A formerly well-known practice in times past (and still well known now, in certain circles) was the practice of keeping a commonplace book. These books, which are not to be confused with journals, contained bits and pieces of phrases, sayings, ideas, speeches, formulae, even recipes, each according to the various interests of its owner. They were particularly common to writers, a repository for thoughts and phrases they wished to use in their own works. For readers such as myself, commonplace books are invaluable for helping to remember things I’ve read, quotes I especially liked, and concepts I wish to explore in more depth.
I first learned about commonplace books in a seminar I took on Elizabethan and Early Modern poetry. Mostly we read The Faerie Queene. Ugh. I know I should like it but I can’t even. Anyway. Being a bit of a pen and paper addict at the time, I was immediately intrigued and decided I needed to start one of my own. I got myself a pretty little blank journal and went to town with it. It turned out to be really helpful when studying literature that I didn’t care for, because I could jot down the important bits and skim over the rest, handy for writing 20+ page papers on literature I didn’t really like! I’d never really done any kind of note-taking or real prep work for writing papers before, opting instead for a “start in the middle and work my way out” approach. It had worked for me up to the point I had to write a 20 page paper on literature I didn’t care for. Besides, using a commonplace book was a fun way to practice different handwriting in it. My normal handwriting looks like it should belong to a mass murderer. I am surprisingly ok with that. ANYWAY.
For modern readers and writers, commonplace books might be more easily kept on a computer or cloud drive, and is indeed where mine now lives. But I still get inspired to write new things when I go back through my entries. It’s fun also to see what I used to find intriguing and what I’ve got over since I started it. It seems like a good tool to reinstate for modern readers and writers, and I wish more people kept their own commonplace book in some form. I would give my eyeteeth to see what Neil Gaiman’s might look like!
Another version of a commonplace book is called a junk journal or smash journal. While most people seem to view these as a form of a scrapbook, to me it seems an ideal way to incorporate many forms of media into a visually beautiful commonplace book. While I just recently discovered this term, it turns out I have actually created a junk journal before, and had a ball doing it! I tend to create them when I go on big trips, such as to England. There is something entirely satisfying about rubbing dirt in the pages and making a rubbing from the stones of Glastonbury Tor, or dipping a corner into the River Cam, or letting it sit out and catch a little London drizzle. I try different styles of handwriting, I paste in various clippings from newspapers and magazines I gather on the trip, tickets from the plane and trains, even stickers from fruit and my beloved Belvoir elderflower presse, and a few chestnuts thieved from beneath a huge tree at Anne Boleyn’s childhood home of Hever Castle. I love my junk journal, and I didn’t even know I was keeping one.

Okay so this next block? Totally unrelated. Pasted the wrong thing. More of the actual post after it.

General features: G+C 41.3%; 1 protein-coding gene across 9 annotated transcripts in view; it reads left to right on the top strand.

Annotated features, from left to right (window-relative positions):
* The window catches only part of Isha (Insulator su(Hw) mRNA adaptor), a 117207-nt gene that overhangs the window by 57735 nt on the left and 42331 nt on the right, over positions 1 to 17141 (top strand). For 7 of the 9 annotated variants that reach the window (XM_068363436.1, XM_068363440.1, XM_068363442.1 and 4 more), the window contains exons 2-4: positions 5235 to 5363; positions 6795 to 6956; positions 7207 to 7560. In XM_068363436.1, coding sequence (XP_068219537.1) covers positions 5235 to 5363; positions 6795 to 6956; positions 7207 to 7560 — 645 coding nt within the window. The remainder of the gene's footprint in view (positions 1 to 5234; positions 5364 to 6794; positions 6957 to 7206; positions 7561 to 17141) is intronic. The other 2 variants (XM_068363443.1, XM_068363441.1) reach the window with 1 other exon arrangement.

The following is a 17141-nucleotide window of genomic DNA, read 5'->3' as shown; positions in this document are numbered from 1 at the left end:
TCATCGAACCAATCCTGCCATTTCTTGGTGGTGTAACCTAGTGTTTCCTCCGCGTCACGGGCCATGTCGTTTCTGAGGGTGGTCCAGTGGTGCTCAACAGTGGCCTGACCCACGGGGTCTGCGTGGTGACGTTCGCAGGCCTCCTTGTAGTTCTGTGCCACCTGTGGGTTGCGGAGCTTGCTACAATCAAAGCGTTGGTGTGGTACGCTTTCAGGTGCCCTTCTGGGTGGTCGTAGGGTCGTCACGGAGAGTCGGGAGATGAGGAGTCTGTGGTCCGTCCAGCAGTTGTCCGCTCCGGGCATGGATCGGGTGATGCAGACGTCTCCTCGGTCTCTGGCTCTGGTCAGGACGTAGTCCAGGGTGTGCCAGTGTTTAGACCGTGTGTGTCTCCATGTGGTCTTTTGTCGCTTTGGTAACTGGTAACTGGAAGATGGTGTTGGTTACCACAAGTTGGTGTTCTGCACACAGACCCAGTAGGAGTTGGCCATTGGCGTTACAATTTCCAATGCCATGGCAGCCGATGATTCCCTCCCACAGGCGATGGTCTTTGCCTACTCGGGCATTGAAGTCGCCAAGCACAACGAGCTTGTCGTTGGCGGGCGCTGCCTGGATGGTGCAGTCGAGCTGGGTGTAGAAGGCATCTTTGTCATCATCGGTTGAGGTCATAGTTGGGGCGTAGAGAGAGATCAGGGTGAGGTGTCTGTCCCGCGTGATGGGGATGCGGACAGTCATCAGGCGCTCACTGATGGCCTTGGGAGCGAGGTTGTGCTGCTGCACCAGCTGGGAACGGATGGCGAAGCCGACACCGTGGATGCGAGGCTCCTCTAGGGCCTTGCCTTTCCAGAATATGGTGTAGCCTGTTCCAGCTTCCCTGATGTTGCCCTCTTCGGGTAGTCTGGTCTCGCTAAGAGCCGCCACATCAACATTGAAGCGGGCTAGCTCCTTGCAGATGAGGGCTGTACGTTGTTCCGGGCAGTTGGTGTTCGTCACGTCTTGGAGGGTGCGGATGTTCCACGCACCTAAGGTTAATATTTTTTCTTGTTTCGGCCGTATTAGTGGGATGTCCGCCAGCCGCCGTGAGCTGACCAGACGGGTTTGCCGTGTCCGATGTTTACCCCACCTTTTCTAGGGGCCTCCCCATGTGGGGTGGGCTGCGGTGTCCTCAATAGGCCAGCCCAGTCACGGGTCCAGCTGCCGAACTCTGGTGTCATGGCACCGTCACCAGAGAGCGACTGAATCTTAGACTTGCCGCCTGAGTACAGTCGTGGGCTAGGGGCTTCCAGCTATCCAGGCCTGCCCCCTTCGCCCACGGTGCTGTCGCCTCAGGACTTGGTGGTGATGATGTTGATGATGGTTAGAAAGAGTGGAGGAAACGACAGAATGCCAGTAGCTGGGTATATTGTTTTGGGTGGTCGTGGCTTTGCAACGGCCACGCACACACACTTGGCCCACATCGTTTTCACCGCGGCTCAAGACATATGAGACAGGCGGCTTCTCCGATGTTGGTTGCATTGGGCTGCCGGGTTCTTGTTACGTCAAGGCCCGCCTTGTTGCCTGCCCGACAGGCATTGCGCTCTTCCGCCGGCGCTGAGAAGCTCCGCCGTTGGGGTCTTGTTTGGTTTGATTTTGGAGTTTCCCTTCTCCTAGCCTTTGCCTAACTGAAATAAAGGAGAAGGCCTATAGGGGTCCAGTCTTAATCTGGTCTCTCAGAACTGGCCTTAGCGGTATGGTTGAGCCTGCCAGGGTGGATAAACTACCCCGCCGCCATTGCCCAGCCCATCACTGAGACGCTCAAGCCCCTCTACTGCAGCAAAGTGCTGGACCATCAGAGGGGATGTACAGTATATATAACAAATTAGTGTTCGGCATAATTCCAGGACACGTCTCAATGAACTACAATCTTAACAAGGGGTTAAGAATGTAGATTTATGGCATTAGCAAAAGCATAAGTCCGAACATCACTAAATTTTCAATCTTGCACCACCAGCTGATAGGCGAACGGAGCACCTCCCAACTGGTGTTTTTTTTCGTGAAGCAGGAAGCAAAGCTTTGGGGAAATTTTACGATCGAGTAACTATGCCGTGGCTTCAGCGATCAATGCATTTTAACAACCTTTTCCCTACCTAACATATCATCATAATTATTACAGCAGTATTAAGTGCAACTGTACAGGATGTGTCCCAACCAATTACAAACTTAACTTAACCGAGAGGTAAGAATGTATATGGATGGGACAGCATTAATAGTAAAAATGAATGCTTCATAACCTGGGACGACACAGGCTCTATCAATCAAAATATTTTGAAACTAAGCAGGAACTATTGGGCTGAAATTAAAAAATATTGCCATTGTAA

I have since moved my handwritten commonplace book over to digital format. It grew too unwieldy to maintain in written format, which makes me kind of sad to think about. When I’m retired, perhaps I will do both. But my digital version has more images in it and is generally easier for me to maintain now in a busy modern life. Below are some of my favorite snippets from my own commonplace book. What are some of yours?
* It is not snobbish to harbor grave doubts about somebody who seems uninterested in reading for pleasure or recreation…
~Christopher Hitchens in “Speak Up!” Vanity Fair, 10/20/08
*It is possible to commit no mistakes—and still lose. That is not a weakness. That is life.
~Star Trek: TNG, “Peak Performance”
* Sometimes you wake up. Sometimes the fall kills you. And sometimes, when you fall, you fly.
~Neil Gaiman, The Sandman.
*There is not sufficient love and goodness in the world to permit us to give it away to imaginary beings.
* When the Day of Judgment dawns and people, great and small, come marching in to receive their heavenly rewards, the Almighty will gaze upon the mere bookworms and say to Peter, “Look, these need no reward. We have nothing to give them. They have loved reading.”